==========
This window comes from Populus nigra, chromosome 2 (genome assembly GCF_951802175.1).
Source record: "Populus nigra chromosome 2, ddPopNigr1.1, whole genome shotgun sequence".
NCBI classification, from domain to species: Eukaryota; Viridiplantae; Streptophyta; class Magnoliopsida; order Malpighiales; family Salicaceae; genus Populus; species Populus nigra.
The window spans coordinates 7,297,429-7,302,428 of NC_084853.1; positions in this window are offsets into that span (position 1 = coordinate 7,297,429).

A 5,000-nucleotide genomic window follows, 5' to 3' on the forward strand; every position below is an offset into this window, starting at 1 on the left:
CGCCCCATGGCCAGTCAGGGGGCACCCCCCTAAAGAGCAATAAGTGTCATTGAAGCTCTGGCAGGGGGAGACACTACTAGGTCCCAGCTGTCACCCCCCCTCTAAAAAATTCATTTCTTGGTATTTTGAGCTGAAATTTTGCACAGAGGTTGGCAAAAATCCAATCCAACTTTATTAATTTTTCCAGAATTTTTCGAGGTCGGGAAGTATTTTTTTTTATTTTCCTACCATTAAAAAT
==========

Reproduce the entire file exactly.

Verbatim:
This window comes from Populus nigra, chromosome 2 (genome assembly GCF_951802175.1).
Source record: "Populus nigra chromosome 2, ddPopNigr1.1, whole genome shotgun sequence".
NCBI classification, from domain to species: Eukaryota; Viridiplantae; Streptophyta; class Magnoliopsida; order Malpighiales; family Salicaceae; genus Populus; species Populus nigra.
The window spans coordinates 7,297,429-7,302,428 of NC_084853.1; positions in this window are offsets into that span (position 1 = coordinate 7,297,429).

A 5,000-nucleotide genomic window follows, 5' to 3' on the forward strand; every position below is an offset into this window, starting at 1 on the left:
CGCCCCATGGCCAGTCAGGGGGCACCCCCCTAAAGAGCAATAAGTGTCATTGAAGCTCTGGCAGGGGGAGACACTACTAGGTCCCAGCTGTCACCCCCCCTCTAAAAAATTCATTTCTTGGTATTTTGAGCTGAAATTTTGCACAGAGGTTGGCAAAAATCCAATCCAACTTTATTAATTTTTCCAGAATTTTTCGAGGTCGGGAAGTATTTTTTTTTATTTTCCTACCATTAAAAAT